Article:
Karen Sherman’s first randomized controlled trial (RCT) investigating the effectiveness of yoga for low back pain was published in 2005 in the Annals of Internal Medicine. Her initial study was met by high enthusiasm among Viniyoga teachers and therapists as well as the broader yoga community.
Recently, results from Sherman’s second, larger study using the same study design have been released (Archives of Internal Medicine, December, 2011). In new study, Sherman compared the effectiveness of a 12 week group Viniyoga intervention, a Physical Therapist designed stretching program of similar intensity and a self-care booklet in 226 subjects with moderate level, uncomplicated low back pain. Subjects in both the stretching and Viniyoga groups reported reduced medication use and improved functioning when compared to the subjects who received the self- care booklet.
Sherman reports “we found that physical activity involving stretching, regardless of whether it is achieved using yoga or more conventional exercises has moderate benefits in individuals with moderately impairing low back pain.” Further analyses of the data are planned to examine the mechanisms (physical, mental and emotional) through which Viniyoga influences chronic low back pain.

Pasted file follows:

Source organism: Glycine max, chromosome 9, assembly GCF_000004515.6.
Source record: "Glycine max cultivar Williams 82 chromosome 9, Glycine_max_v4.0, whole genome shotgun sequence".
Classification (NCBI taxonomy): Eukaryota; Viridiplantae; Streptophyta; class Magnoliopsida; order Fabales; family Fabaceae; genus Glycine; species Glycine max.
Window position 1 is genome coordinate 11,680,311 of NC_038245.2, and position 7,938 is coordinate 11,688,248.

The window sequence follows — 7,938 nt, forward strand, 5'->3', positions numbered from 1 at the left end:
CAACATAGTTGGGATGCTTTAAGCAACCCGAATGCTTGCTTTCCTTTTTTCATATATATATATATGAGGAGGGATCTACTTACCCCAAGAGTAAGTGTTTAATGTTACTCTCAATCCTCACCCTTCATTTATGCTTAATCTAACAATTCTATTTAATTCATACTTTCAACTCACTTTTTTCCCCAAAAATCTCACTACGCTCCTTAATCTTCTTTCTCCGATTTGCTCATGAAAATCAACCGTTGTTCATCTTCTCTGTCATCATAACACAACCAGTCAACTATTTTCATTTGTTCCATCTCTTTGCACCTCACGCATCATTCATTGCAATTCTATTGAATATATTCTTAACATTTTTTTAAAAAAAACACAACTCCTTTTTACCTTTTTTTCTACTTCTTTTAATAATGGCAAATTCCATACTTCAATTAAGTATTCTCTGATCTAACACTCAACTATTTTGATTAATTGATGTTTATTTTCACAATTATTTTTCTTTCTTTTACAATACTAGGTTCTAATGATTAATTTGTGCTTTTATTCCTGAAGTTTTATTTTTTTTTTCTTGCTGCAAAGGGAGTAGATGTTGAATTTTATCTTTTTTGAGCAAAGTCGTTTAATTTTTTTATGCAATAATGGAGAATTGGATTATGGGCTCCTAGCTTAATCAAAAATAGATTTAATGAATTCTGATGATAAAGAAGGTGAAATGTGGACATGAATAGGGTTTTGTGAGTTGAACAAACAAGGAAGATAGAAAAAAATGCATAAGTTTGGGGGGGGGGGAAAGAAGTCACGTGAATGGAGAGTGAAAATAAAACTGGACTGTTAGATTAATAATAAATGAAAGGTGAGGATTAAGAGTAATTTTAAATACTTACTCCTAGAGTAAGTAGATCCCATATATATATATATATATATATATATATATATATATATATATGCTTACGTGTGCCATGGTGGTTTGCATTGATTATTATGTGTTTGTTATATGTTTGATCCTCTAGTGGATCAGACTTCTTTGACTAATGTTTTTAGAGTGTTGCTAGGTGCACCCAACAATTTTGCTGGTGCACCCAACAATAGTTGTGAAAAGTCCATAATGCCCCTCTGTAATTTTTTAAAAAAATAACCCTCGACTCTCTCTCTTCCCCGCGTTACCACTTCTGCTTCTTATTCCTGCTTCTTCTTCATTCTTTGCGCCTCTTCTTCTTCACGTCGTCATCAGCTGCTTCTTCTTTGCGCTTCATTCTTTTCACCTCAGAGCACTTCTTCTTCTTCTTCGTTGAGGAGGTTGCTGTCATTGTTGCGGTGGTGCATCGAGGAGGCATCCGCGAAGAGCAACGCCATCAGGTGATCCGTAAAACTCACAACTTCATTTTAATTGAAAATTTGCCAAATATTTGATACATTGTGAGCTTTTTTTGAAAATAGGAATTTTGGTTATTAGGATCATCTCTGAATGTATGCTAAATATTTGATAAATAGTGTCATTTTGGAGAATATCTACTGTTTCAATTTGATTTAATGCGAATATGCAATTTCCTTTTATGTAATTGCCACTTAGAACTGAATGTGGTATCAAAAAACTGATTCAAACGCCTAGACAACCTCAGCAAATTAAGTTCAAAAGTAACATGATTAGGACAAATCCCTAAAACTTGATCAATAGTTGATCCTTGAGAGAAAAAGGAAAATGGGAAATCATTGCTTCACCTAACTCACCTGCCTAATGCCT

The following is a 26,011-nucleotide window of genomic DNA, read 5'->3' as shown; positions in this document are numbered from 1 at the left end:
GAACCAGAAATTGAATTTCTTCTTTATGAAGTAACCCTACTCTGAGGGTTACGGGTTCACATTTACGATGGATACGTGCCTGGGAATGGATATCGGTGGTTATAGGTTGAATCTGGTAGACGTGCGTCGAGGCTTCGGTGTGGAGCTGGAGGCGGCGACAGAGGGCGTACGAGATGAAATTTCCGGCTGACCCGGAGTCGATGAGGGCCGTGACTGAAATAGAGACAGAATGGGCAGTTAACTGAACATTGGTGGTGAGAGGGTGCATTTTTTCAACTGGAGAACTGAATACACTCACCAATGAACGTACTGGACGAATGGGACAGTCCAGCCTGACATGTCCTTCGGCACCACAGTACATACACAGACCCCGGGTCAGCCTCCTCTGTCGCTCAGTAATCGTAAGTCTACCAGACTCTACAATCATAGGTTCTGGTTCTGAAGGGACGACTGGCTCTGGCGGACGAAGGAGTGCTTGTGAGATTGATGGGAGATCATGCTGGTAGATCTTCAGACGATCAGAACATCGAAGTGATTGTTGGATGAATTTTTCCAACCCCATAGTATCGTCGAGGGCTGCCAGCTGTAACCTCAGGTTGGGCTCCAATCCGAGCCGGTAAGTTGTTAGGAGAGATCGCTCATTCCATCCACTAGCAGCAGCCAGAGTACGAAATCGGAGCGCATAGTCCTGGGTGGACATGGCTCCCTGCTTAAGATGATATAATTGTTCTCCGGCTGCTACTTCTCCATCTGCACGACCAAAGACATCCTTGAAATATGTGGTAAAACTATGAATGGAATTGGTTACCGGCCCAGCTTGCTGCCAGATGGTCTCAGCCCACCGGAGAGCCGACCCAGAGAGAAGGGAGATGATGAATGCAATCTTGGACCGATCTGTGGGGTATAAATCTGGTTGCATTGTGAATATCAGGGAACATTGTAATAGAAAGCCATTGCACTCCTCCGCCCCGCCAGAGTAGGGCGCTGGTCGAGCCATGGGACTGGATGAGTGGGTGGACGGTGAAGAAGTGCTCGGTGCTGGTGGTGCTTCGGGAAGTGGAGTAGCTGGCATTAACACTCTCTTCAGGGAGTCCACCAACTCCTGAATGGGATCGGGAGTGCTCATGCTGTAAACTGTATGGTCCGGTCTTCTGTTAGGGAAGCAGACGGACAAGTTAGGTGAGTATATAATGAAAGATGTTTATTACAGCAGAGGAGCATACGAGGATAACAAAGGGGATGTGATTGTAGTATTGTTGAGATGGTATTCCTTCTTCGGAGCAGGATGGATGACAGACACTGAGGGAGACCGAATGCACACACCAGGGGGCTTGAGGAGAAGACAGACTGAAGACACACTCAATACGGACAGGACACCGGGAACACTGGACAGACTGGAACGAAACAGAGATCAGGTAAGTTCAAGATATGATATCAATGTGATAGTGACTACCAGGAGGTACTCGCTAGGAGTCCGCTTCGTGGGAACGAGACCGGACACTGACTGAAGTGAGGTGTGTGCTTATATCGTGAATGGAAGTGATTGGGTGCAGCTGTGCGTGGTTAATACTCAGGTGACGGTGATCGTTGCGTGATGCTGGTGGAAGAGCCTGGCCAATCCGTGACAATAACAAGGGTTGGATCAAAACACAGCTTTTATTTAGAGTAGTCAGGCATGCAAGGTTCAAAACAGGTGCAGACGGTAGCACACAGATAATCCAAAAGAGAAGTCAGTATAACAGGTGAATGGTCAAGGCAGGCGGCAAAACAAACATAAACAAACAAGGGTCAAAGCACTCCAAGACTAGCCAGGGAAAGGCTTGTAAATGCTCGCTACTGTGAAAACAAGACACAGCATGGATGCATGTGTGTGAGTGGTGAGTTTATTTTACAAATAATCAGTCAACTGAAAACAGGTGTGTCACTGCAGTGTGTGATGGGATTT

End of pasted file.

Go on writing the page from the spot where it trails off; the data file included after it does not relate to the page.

Are you interested in learning more about how to use research results in your Yoga Therapy practice? Would you like to know how to explain yoga research findings to clients and colleagues? Clare Collins will be offering a 2012 Webinar titled “Viniyoga for Low Back Pain: How Evidence-Based is Our Practice?” For more information about this spring continuing education offering, contact email@example.com.
Karen J. Sherman; Daniel C. Cherkin; Robert D. Wellman; Andrea J. Cook; Rene J. Hawkes; Kristin Delaney; Richard A. Deyo
A Randomized Trial Comparing Yoga, Stretching, and a Self-care Book for Chronic Low Back Pain
Arch Intern Med, Dec 12/26, 2011; 171: 2019 - 2026.